This increased responsibility might look like:
- Hiring people that are better than you. Everyone has weaknesses. Once you identify your own, you know you can hire people to help with your blind spots. As Robert Alvarez said, “FIll in the blank spaces to prepare yourself for other roles.”
- Do the extra work: CFOs often find themselves taking on extra work, sometimes out of necessity. But this is an excellent way to expose yourself to other departments and functions. In fact, you can be a more effective CFO if you know the language of other departments. If you have your eyes set on another C-suite position, familiarize yourself with all processes and functions. See if you can take on extra responsibilities tied to the role you aspire. More than likely, if you do the work, the title will come to you.
Share Your Knowledge
Mentoring, hiring, and coaching are natural aspects of the CFO’s expanding duties. Here are best practices to consider when sharing your knowledge with others.
- Smart hiring: “Get involved with who you hire,” said Robert Alvarez, “What traits are you looking for? Culture plays a huge role. If you don’t get the right people, you will get stalled.” Hire for both skill and culture. If your gut tells you something is wrong, a candidate isn’t right for the job.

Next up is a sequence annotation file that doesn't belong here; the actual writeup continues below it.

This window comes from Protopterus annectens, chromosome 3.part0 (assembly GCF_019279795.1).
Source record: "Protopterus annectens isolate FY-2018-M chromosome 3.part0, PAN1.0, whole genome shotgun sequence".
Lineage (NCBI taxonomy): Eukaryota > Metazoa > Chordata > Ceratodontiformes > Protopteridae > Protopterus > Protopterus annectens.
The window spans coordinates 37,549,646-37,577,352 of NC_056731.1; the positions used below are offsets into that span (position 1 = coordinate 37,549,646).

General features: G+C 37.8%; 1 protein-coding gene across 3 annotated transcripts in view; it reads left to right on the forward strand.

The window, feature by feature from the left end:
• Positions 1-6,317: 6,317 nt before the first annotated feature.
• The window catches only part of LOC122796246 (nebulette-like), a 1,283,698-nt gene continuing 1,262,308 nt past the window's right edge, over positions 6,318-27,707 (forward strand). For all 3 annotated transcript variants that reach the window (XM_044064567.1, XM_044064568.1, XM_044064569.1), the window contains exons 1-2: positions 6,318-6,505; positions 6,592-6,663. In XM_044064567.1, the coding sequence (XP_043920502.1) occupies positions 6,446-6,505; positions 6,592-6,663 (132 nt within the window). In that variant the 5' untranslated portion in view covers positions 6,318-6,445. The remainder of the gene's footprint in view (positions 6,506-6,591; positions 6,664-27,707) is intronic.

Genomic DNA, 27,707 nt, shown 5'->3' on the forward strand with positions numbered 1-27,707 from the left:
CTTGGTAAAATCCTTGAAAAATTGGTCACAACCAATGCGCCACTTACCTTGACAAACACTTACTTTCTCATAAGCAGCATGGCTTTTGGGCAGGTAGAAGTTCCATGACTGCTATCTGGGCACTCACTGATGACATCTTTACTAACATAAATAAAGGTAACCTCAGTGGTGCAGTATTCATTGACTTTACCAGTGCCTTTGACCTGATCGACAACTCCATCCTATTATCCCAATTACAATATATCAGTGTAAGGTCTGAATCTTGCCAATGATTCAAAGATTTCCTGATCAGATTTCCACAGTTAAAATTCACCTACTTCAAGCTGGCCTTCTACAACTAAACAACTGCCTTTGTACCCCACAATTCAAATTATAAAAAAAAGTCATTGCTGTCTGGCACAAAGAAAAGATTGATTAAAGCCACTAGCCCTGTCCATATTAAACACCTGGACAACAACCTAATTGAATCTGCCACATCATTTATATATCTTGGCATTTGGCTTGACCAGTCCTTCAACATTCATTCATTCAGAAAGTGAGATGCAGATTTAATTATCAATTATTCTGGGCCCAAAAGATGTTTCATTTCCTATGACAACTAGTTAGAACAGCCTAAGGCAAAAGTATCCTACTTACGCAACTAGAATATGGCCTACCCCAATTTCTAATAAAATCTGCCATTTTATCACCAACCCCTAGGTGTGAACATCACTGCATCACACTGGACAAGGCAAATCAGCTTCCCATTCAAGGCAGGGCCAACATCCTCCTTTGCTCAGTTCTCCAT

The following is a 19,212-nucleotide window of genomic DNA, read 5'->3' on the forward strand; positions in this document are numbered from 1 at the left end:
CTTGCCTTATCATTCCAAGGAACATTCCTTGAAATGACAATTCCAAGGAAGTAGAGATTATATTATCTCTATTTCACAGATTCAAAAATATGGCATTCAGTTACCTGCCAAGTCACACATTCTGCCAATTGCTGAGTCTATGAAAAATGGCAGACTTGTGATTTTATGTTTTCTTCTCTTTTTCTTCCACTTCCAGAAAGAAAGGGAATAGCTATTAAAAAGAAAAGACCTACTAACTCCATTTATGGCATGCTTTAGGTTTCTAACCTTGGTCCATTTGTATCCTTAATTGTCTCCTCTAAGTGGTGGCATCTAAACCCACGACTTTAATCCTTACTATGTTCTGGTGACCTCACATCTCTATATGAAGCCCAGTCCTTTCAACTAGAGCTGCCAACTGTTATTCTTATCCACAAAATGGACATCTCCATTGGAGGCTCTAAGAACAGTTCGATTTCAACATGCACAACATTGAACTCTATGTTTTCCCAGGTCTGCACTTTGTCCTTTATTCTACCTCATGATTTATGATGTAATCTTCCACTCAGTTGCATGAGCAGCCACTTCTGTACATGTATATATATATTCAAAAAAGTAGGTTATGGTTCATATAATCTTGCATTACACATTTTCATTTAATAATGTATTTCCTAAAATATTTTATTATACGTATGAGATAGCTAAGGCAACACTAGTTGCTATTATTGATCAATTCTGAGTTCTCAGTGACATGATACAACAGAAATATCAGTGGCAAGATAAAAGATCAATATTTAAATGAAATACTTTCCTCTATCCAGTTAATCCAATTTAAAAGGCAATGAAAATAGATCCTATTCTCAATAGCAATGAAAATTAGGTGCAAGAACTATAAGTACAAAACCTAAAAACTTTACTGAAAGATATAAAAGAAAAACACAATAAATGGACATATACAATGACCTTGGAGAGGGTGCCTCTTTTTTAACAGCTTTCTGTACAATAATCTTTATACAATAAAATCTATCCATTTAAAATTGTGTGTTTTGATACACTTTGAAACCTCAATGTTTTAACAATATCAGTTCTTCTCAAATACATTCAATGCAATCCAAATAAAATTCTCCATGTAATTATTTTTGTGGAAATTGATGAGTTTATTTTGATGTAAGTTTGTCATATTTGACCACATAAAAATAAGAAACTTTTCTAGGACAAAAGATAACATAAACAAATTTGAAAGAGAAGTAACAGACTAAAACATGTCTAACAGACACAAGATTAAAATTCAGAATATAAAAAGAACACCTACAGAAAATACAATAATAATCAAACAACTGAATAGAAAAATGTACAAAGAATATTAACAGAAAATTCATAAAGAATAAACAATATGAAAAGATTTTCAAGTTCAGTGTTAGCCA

- Manage culture: Culture can make or break a company’s success. Align all employees and departments on what is important. Institute systems that help you manage this culture, even as the company scales. Remember to demonstrate this culture with your own behaviors. A true culture is built on what actually happens, not what you wish were happening.
- Communication: CFOs need to clearly articulate their vision and strategy. Your communication style should also be consistent, no matter how your organization changes. Employees need consistency in messaging and medium (email, phone call, etc.) to trust you.
- Keep your eyes on your own paper: The old grade school mantra rings true for CFOs. “If you just focus on outputs, you will be in trouble,” said Robert Alvarez. CFOs are data-driven, so it only makes sense to judge by output. However, there’s a time for focusing on the ‘people’ part of the job. This makes the financial aspect of the job much easier. Learn to let go by giving your team deadlines and allowing them to work.
- Mentorship: No CFO is fully self-made. Everyone had a mentor in their career that helped grow their skills. It’s the duty of the CFO to pay it forward by creating mentors. CFOs should help their team achieve their career goals. This can be done by creating coaching conversations, being vulnerable and admitting your mistakes, and creating a safe environment.
The Bottom Line
The role of the CFO is in flux as technology becomes smarter and faster. This frees up the CFO to take on other key responsibilities in more of a strategic role. While this changes what it means to be a CFO, it’s all upside for organizations looking to streamline their processes and put their people first.
About Mike Dansby
With more than 32 years of combined management and consulting experience, Mike Dansby, Consero’s VP of CFO Services has successfully raised over $100M in debt and equity capital, conducted successful M&A transactions, and served as CFO at several tech companies. He is a CPA and earned his MBA from the Wharton School of Business